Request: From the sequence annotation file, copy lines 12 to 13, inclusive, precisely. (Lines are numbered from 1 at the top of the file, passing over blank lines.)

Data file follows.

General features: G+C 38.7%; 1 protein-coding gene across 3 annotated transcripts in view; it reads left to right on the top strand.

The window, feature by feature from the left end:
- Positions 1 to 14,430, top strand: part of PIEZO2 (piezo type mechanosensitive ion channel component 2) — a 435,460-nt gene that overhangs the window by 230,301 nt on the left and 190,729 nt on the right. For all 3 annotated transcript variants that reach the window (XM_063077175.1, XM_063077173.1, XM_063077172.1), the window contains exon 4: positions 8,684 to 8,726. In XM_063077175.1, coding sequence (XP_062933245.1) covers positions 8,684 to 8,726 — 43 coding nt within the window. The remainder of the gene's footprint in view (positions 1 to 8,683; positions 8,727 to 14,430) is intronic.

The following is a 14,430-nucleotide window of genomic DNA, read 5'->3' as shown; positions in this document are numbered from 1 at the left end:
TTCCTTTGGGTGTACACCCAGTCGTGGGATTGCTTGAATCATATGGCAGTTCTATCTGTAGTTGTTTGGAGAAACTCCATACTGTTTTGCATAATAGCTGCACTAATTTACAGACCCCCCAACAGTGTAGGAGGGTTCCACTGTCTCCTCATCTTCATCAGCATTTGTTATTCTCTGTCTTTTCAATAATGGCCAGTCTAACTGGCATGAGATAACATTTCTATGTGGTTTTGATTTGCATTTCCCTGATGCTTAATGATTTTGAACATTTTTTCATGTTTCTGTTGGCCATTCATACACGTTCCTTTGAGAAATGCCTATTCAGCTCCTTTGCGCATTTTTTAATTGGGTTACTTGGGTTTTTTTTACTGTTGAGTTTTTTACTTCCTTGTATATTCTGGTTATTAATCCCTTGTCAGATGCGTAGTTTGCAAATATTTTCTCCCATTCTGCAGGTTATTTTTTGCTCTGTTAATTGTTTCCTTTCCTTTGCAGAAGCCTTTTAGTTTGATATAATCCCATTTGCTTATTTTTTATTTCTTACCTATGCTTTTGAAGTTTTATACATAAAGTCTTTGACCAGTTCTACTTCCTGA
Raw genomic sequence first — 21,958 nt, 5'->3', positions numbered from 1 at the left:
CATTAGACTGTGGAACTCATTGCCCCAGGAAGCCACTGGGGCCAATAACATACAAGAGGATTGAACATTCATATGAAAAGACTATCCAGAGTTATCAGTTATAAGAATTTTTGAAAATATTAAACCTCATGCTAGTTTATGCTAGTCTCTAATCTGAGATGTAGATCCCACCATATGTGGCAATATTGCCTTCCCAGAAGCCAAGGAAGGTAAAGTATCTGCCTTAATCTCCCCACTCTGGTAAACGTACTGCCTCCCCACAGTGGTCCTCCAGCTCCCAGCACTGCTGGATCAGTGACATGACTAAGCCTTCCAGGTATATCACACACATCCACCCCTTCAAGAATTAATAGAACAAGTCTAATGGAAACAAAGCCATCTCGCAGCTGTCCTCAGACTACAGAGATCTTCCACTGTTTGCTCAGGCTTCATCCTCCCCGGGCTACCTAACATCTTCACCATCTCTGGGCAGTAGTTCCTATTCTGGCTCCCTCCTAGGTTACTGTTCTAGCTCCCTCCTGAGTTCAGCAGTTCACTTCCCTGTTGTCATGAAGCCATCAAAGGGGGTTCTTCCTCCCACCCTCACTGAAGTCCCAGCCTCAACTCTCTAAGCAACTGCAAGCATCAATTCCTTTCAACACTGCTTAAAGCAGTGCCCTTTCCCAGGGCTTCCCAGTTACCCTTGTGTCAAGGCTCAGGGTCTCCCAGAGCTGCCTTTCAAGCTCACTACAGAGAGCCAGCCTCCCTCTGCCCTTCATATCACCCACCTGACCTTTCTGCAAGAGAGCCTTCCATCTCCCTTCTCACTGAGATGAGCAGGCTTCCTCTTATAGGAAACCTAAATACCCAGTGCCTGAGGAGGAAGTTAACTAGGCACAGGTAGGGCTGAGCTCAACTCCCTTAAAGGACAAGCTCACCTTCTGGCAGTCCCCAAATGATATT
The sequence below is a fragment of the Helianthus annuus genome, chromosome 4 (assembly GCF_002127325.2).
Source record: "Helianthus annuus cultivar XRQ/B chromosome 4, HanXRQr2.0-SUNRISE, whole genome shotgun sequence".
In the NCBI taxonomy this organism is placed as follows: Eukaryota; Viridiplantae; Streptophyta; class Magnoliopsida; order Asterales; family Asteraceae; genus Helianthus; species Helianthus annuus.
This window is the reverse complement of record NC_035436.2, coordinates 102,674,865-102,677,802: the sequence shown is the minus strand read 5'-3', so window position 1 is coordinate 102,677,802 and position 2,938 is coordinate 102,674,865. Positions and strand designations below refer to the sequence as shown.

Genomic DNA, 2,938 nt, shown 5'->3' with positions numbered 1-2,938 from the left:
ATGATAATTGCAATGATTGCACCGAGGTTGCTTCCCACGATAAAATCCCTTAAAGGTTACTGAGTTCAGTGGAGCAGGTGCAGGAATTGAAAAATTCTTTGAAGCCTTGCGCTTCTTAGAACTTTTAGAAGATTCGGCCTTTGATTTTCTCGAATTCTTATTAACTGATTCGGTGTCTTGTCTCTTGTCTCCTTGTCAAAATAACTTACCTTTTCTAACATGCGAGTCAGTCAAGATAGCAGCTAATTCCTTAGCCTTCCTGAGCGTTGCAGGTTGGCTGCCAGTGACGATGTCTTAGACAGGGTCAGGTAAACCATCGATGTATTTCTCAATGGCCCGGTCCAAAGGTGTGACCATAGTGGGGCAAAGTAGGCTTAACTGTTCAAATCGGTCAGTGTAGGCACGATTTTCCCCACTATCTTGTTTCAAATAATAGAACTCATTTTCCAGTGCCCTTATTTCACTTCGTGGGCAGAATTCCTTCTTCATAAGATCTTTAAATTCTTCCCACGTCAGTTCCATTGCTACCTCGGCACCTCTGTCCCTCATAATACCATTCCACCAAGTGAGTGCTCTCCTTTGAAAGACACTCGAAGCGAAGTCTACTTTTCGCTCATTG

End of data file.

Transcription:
Genomic DNA, 2,938 nt, shown 5'->3' with positions numbered 1-2,938 from the left:
ATGATAATTGCAATGATTGCACCGAGGTTGCTTCCCACGATAAAATCCCTTAAAGGTTACTGAGTTCAGTGGAGCAGGTGCAGGAATTGAAAAATTCTTTGAAGCCTTGCGCTTCTTAGAACTTTTAGAAGATTCGGCCTTTGATTTTCTCGAATTCTTATTAACTGATTCGGTGTCTTGTCTCTTGTCTCCTTGTCAAAATAACTTACCTTTTCTAACATGCGAGTCAGTCAAGATAGCAGCTAATTCCTTAGCCTTCCTGAGCGTTGCAGGTTGGCTGCCAGTGACGATGTCTTAGACAGGGTCAGGTAAACCATCGATGTATTTCTCAATGGCCCGGTCCAAAGGTGTGACCATAGTGGGGCAAAGTAGGCTTAACTGTTCAAATCGGTCAGTGTAGGCACGATTTTCCCCACTATCTTGTTTCAAATAATAGAACTCATTTTCCAGTGCCCTTATTTCACTTCGTGGGCAGAATTCCTTCTTCATAAGATCTTTAAATTCTTCCCACGTCAGTTCCATTGCTACCTCGGCACCTCTGTCCCTCATAATACCATTCCACCAAGTGAGTGCTCTCCTTTGAAAGACACTCGAAGCGAAGTCTACTTTTCGCTCATTG